Thune's gun amendment hits targetThis past week, Sen. John Thune, R-S.D., was playing the Capitol Hill game as he’s learned to play it and found himself at the center of an intense nationwide controversy. Some controversy wasn’t unexpected over Thune’s proposal that states ought to honor other states’ concealed carry gun permits, said Thune spokeswoman Andi Fouberg. She credits some New York politicians with stoking this from a flicker to a bonfire.
By: Denise Ross, The Daily Republic
This past week, Sen. John Thune, R-S.D., was playing the Capitol Hill game as he’s learned to play it and found himself at the center of an intense nationwide controversy.
Some controversy wasn’t unexpected over Thune’s proposal that states ought to honor other states’ concealed carry gun permits, said Thune spokeswoman Andi Fouberg. She credits some New York politicians with stoking this from a flicker to a bonfire.
The measure fell two votes short of passing, but you probably already know that, since it was reported on the nightly national newscasts and in all the newspapers.
Thune had introduced his bill, really an amendment to a defense spending bill, late on a Thursday. By the following week, several major newspapers had scorned the concealed carry permit legislation and the story was threatening to eclipse President Obama’s push for health care reform and news that Michael Jackson’s death had morphed into a manslaughter case.
Fouberg credits Sen. Chuck Schumer, D-N.Y., and New York City Mayor Michael Bloomberg for whipping up the story over the weekend.
“This probably garnered more national attention than was typical. I don’t think that was our doing,” Fouberg said.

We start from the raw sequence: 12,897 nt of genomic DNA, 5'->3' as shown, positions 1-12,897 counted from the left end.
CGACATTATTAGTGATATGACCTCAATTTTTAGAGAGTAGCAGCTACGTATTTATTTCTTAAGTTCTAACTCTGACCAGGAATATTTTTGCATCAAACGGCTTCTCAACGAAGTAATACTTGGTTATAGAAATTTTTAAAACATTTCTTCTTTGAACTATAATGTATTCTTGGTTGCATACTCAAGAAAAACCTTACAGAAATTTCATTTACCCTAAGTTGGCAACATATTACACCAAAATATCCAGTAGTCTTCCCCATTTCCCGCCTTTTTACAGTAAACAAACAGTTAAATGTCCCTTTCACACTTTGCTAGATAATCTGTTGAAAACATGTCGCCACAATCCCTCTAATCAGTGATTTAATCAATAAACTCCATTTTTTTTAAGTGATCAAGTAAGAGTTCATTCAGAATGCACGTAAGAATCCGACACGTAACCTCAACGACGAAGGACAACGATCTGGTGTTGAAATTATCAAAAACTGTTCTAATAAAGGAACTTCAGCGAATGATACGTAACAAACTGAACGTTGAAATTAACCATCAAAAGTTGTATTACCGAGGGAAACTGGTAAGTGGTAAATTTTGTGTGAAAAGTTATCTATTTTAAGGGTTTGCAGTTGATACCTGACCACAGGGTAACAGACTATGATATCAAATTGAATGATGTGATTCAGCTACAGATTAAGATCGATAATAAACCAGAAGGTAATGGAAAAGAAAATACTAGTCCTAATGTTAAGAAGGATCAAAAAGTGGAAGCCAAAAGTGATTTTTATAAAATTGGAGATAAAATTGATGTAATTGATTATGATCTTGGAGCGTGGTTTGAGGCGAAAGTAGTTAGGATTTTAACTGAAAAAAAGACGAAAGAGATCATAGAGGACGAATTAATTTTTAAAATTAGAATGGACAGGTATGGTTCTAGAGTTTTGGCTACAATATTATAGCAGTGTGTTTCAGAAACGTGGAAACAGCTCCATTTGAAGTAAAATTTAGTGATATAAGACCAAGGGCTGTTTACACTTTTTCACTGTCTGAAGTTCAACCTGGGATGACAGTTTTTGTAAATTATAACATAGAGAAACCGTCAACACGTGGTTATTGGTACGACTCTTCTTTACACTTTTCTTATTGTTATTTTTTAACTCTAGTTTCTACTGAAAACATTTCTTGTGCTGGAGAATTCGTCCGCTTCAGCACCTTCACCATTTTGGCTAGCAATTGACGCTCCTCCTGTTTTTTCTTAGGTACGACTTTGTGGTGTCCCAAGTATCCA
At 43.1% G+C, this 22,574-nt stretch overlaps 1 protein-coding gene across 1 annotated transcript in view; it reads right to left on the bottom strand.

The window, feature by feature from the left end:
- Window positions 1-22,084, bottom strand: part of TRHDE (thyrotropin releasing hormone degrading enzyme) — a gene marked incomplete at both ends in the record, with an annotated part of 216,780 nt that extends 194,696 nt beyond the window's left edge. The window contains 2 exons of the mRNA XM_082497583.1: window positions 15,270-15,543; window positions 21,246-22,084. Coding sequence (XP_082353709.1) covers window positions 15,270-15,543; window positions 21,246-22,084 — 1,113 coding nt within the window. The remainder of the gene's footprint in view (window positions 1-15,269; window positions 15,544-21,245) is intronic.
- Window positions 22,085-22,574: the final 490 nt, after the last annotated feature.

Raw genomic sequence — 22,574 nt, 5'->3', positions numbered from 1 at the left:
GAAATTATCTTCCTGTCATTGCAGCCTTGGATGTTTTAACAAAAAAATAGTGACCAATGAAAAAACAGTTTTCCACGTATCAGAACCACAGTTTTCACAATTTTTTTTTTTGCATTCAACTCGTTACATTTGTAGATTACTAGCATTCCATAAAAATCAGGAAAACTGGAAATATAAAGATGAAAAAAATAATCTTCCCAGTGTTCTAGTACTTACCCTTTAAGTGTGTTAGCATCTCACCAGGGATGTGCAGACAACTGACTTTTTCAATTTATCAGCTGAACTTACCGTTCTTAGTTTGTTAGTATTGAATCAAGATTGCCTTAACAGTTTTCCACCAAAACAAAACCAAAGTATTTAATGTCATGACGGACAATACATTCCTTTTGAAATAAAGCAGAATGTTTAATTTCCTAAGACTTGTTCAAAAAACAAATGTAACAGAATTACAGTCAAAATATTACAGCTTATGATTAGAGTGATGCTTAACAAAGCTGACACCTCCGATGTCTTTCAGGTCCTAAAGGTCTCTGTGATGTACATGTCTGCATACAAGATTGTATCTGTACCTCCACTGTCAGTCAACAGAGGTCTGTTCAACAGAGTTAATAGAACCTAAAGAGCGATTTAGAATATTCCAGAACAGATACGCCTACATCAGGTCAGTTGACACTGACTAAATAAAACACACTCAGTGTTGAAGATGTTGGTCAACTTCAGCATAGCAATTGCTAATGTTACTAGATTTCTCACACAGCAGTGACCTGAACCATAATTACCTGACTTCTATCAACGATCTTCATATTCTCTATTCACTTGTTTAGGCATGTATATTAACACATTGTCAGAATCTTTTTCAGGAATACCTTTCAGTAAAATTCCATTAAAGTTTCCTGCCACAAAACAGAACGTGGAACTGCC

While Thune and his staff didn’t expect the proposal to go completely unnoticed, they were taken aback a bit by how quickly and intensely debate heated up, largely because the proposal is not new. Thune already had introduced the measure as a standalone bill, as another senator had done in the past.
“You’d think it dropped out of the sky,” Fouberg said. “The bill’s been out there forever. I don’t know if it was the perfect storm, but it was a storm of some sort.”
Much of this story is rooted in Senate rules. As a standalone piece of legislation, Thune’s concealed carry bill is likely to languish in a lonely corner, since the Democrats who control the chamber aren’t terribly interested in getting it passed. As an amendment to a must-pass spending bill, it forces every senator to cast a vote sure to be scrutinized by both sides of the issue. (Sen. Tim Johnson, D-S.D., voted in favor of it.)
Furthermore, Fouberg contends Senate Democrats opened the gate to Thune’s amendment by first tacking on a measure to expand the definition of a hate crime. Under Senate tradition, defense spending bills are usually exempt from unrelated amendments. But once the Democrats had done it, the Republicans followed suit.
After the 58-39 defeat — it needed 60 votes to pass — Thune’s concealed carry permit bill will fade from the headlines. But I look for this to be the centerpiece of the gun debate for the foreseeable future. When an amendment comes so close to passing and works up such spirited debate, it can only be a winner for those on Thune’s side.
While the National Rifle Association pushes for this amendment to be introduced again and again, it will raise a ton of money. We haven’t seen the last of this one.
Denise Ross writes and publishes Hoghouseblog.com. She writes from Rapid City about South Dakota’s congressional delegation. Write to her at firstname.lastname@example.org